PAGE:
She begins wanking at work, which is when her clit starts bleeding wtf is that a real thing?! Looking it up the advice was to be sure you trimmed your nails first in case you were accidentally snagging yourself. Oh god in heaven why?

But she’s put on notice at her job—if she doesn’t get her voracious vag under control by seeing a psychiatrist she’s fired. She doesn’t like psychiatrists and then has to go back in time to explain why.

Hoo boy, is that a story.

She gets pregnant, wants and abortion, the officials give her grief so she does it herself, which she learned how to do in medical school. NOT for the feint of heart. I like horror films and gore and such and nearly passed out. Seriously. I was light-headed and had to drink something sugary to regain my composure.

‘Graphic’ doesn’t begin to cover it.

Then there’s another philosophical discussion about her actions and the general subject of abortion.

Then we’re back to her story about her job. She does as ordered. It doesn’t go to plan.

She’s not fit for working with the normals, but it turns out all her sexual experiences have equipped her for other sorts of work (not what you think). She works out people’s darkest sexual secrets and blackmails them in order to get them to pay back what they owe. Sort of a Kinky Collections agency

But her mentor in this realm (Wilem DaFoe) asks her to do something she’s unsure of.

And that leads to a situation with a very young looking woman (Mia Goth).

By this point she’s suffering from abstinence. The effects of which are so severe she’s shaking and has headaches and all sorts of other 19th century nonsense. Her self-abuse is now at the point where (because her clit is still bleeding) she’s genuinely calling it a ‘wound’ because that’s what it is! EWWW and WHAT.

Which brings us back round to how our protagonists met.

And the very end was an object lesson in consent. I’m not yet sure how I feel about it and would be interested in hearing other people’s thoughts.

My thoughts on the end:
On the one hand fuck that guy and his ‘You’ve fucked thousands of guys so why not me, too?’ bullshit. Particularly right after she’d said she wanted to be celibate forever, as it was the only way she could be sane and happy.
On the other: She didn’t need to shoot him. Was she trying to prove she was a bad person since he hadn’t believed her all that time? When she’d tried to convince him she was bad because she’d wanted to kill someone he said, ‘But you didn’t.’ Well, now she has. Though it was because he was trying it on sexually so I still don’t think that makes her a bad person.

I hope this review was...satisfying. (source)

I hope this review was…satisfying. (source)

In summation:

Last week I talked about how I just didn’t care about the characters of Bitter Moon—that I didn’t mind unlikeable characters, but that they needed to be interesting. Nymphomaniac is an excellent example of this. The protagonist and many of the main characters aren’t particularly likeable, but I enjoyed the film. And it didn’t feel like 5 ½ hours at all, which is saying something. I would even watch it again.

Some people felt the second part wasn’t as good as the first part, but I felt what happened in the second film was the result of the first film so I actually liked the second one better. Your mileage may vary and all that and I can see how, if they were watched as two separate films, the momentum would be lost between them. Watched as one I thought they flowed together well.

I also liked that the sex was ‘real’. Not that they used real anatomy (more on that in a bit), but that it’s not glamorized. It’s just there. Over with too quickly or just not happening for one or more parties involved. The entire film is half philosophical fantasy and half utter realism.

[Random peeve:] In von Trier’s films actors speak in their normal accents. Americans have English children and it’s not explained how. For some reason, Mr LaBeouf is doing…an accent. I think it’s supposed to be some sort of English something. Joan called it Shia’s weird and wild muddler. It was distracting and confusing. I could accept American Christian Slater having an English daughter—maybe he worked in England and she was raised there—but in LaBeouf’s case why not just… Who cares.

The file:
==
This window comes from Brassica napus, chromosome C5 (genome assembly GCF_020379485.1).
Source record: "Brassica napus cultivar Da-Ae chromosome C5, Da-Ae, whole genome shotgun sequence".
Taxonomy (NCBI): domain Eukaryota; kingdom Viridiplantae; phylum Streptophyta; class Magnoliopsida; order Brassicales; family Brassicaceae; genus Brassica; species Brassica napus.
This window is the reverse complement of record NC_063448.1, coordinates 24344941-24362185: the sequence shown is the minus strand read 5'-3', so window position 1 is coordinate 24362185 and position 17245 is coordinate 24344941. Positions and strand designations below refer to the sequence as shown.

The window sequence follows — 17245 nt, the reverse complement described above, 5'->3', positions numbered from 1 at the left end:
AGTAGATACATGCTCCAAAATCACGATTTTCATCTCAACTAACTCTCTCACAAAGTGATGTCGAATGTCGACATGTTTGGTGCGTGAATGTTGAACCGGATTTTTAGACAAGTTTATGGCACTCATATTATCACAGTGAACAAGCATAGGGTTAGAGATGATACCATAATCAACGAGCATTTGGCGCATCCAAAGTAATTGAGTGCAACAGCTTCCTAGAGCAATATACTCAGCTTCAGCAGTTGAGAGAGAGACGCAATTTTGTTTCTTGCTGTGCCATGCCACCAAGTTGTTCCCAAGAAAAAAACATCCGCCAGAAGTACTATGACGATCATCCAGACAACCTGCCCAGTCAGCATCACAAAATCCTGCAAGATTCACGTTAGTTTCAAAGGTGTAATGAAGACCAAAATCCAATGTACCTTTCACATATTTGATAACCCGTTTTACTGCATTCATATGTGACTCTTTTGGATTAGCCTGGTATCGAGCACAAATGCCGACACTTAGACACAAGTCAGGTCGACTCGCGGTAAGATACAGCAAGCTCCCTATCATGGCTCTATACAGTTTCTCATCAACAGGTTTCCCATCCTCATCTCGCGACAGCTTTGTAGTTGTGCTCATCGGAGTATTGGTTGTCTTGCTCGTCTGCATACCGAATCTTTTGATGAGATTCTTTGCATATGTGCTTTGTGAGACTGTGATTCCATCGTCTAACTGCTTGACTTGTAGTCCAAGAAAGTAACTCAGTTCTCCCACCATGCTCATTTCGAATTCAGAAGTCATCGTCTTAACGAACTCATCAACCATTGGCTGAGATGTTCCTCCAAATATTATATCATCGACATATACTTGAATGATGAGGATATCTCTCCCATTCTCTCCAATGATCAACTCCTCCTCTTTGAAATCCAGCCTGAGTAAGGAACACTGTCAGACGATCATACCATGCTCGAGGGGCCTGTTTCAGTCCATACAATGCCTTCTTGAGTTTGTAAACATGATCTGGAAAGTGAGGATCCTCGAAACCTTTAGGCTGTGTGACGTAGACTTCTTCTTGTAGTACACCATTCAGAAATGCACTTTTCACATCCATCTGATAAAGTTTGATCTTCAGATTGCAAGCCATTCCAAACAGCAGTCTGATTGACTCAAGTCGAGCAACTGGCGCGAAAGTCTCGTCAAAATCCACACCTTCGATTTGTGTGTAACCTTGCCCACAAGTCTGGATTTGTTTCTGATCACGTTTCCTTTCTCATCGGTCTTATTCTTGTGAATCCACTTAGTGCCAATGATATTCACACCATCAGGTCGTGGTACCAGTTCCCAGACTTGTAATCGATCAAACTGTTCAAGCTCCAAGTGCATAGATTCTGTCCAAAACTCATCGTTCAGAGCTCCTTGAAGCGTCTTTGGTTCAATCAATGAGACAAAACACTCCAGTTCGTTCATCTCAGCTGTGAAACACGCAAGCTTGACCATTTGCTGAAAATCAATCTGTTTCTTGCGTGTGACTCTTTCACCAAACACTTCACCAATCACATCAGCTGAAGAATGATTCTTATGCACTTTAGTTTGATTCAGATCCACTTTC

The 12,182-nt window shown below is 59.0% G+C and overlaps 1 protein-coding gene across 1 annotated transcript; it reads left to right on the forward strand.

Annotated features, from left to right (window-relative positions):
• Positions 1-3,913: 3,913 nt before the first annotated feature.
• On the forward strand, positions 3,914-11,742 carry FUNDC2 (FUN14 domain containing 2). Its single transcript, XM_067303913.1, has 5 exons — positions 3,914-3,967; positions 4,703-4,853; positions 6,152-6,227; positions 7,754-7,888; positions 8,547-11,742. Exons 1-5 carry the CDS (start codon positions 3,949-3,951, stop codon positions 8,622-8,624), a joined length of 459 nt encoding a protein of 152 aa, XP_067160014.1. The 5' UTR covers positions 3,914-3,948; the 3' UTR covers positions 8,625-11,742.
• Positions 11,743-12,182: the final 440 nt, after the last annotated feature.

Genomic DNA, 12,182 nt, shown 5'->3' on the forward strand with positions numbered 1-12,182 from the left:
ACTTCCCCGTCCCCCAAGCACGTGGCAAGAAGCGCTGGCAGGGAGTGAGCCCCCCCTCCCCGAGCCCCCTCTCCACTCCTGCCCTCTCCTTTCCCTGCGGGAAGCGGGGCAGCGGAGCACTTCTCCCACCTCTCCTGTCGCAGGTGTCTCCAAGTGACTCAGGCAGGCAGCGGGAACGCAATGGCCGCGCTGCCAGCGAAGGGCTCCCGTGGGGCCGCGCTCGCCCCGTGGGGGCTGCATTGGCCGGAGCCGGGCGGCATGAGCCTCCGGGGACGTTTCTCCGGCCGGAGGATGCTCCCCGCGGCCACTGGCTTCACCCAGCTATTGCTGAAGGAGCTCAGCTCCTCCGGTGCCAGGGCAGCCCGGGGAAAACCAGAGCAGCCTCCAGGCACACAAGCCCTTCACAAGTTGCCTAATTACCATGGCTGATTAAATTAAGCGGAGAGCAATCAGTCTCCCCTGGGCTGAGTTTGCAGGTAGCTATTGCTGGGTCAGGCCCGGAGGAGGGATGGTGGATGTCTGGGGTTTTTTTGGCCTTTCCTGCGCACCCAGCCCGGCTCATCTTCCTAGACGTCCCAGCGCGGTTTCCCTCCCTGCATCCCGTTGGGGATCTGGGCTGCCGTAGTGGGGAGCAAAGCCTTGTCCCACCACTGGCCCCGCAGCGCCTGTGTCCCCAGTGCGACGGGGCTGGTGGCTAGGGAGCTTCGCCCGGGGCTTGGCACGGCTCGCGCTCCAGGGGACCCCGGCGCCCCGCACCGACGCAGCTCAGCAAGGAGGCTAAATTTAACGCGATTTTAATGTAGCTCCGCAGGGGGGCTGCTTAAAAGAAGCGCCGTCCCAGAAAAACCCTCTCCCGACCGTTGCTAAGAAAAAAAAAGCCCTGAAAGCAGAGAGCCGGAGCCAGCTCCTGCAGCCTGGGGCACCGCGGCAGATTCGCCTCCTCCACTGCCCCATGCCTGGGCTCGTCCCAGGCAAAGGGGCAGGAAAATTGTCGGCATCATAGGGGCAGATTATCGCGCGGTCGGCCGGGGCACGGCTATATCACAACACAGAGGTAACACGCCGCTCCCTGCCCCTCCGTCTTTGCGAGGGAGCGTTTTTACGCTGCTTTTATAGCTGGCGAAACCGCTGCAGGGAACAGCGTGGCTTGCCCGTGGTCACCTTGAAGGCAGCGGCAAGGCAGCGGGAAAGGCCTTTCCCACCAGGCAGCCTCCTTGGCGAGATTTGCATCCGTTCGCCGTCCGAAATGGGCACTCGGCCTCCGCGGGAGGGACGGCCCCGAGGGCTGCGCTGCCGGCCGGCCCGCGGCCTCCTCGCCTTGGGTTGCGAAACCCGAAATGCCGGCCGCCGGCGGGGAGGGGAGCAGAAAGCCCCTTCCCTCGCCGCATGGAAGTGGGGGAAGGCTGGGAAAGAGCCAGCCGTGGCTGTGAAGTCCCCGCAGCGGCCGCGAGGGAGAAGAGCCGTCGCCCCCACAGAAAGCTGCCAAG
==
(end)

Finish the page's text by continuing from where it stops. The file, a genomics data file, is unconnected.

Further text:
The point is—get a dialect coach or just be a Yank. I never knew what was going to come out of his mouth. (This is one of my peeves, sorry for the digression.)[/peeve]

I originally thought they used some very realistic dildos, but I had forgotten about Antichrist and the porn actor bits. This time they got super high-tech and digitally composited the upper half of the actors to the lower half of the porn stars.

Of course, me being me, I know there are people out there watching the film saying, ‘I recognise that cock! That one belongs to [whichever dude it belongs to]. I love that guy!’

The vaginae on display (that’s the correct word, I looked it up) are prosthetic, before you get too excited. That does make certain scenes…extra…weird. And hilarious. I can just hear some of the directions von Trier was giving some of the actors now.

There’s humour. There’s pathos. There are porn actor cocks and faux vaginae and a sympathetic sadist.

I don’t know if you need to watch the extended edition—that’s up to you—but I would definitely recommend this one.

5/5

One of the many times I laughed out loud. (source)

One of the many times I laughed out loud. (source)

Blogger’s Extended Cut Bonus Content:

From Vulture: What Got Cut from Nymphomaniac Volume One. It was mostly lines of dialogue here or there or specific shots.

I couldn’t find an article on what was cut from the second film.

There were ten teaser posters of various characters in the throes of ecstasy. The Guardian had nicknames for the various faces pulled and a poll for which seemed the most realistic. It’s hilarious.

2 comments

  1. Anthony

    It’s quite hard to find some good commentary or summaries on Nymphomaniac. I find it quite intriguing and find myself reading about it every now and again.

    Anyway, here are two sites that describe the comparisons between Theatrical and Director’s Cuts. I read it recently and some of it doesn’t make sense without rewatching the films.

    Part I: http://www.movie-censorship.com/report.php?ID=880568
    Part II: http://www.movie-censorship.com/report.php?ID=37577

    1. thepageist

      Thank you!